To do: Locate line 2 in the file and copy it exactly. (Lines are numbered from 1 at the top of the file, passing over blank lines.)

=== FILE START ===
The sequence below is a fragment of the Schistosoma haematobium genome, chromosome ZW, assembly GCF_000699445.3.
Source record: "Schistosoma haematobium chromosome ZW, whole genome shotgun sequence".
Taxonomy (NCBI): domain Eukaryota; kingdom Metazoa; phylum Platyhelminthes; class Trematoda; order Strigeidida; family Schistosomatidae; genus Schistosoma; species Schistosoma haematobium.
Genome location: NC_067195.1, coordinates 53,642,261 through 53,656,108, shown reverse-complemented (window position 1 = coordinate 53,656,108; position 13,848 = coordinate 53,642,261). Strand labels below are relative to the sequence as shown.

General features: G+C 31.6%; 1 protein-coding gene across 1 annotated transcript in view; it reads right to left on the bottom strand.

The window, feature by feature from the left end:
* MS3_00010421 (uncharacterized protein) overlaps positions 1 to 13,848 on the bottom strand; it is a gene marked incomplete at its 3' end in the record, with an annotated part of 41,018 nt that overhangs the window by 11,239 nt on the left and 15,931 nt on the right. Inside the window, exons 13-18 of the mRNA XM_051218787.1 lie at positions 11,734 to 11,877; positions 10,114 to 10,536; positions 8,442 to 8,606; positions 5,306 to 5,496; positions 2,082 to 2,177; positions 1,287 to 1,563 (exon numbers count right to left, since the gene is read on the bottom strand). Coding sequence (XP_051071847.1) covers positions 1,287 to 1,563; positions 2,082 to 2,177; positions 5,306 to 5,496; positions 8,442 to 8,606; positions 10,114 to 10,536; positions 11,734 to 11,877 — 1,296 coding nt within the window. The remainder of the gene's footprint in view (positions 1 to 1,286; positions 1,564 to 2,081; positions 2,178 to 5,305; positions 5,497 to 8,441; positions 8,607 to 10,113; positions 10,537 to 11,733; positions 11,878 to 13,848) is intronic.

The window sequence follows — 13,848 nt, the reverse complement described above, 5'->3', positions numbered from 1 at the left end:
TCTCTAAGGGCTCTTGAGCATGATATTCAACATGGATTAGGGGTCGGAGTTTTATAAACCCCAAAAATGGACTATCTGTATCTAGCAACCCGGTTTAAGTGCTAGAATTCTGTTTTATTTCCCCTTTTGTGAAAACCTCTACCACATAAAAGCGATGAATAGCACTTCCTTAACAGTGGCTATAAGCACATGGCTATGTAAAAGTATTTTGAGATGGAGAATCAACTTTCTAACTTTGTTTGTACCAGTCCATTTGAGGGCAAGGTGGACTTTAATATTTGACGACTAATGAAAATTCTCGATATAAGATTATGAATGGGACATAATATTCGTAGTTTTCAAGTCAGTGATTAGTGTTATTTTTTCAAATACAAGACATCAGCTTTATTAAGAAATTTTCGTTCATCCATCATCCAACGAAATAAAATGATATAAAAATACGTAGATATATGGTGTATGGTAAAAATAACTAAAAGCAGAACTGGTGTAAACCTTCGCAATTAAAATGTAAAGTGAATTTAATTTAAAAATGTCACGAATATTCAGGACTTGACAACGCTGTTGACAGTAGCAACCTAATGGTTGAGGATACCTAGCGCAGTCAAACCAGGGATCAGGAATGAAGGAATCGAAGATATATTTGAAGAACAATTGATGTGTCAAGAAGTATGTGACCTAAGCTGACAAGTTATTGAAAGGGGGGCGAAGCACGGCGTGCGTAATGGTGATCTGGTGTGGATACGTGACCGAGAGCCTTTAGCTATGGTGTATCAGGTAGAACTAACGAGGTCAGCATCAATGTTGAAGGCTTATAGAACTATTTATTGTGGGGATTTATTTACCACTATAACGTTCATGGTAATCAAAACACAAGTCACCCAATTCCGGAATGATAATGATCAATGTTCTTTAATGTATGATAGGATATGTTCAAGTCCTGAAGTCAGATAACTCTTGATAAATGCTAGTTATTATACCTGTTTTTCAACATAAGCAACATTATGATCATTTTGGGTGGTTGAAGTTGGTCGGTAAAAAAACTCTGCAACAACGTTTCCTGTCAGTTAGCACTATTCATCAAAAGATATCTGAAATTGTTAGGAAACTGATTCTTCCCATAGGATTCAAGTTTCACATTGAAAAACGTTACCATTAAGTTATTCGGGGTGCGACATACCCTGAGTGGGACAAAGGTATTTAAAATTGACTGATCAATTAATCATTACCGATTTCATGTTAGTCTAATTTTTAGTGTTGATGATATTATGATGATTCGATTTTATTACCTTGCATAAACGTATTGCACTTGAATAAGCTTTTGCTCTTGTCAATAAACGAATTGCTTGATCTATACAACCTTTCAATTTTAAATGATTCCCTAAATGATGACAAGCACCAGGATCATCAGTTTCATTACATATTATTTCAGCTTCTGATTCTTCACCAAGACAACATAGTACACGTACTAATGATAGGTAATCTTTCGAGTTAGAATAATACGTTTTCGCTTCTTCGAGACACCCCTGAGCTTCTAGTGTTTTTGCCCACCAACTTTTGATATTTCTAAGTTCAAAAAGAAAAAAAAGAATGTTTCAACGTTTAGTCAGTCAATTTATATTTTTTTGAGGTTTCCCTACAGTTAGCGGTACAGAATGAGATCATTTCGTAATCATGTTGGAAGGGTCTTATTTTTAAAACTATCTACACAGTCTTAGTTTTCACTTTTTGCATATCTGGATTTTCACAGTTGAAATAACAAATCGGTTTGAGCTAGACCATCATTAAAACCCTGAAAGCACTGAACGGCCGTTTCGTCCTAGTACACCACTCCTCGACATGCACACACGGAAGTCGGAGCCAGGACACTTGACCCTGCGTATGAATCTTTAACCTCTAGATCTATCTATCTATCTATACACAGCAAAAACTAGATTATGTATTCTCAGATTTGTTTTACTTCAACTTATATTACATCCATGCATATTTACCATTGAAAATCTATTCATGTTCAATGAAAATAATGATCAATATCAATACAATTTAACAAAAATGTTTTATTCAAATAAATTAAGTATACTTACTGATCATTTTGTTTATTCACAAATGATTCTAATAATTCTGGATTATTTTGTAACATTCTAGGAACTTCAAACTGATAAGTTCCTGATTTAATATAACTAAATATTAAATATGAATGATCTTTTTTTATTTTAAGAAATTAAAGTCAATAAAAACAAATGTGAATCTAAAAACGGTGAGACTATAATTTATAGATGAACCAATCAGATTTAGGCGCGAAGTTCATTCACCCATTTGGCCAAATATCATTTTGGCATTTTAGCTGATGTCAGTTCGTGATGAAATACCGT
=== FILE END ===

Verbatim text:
Source record: "Schistosoma haematobium chromosome ZW, whole genome shotgun sequence".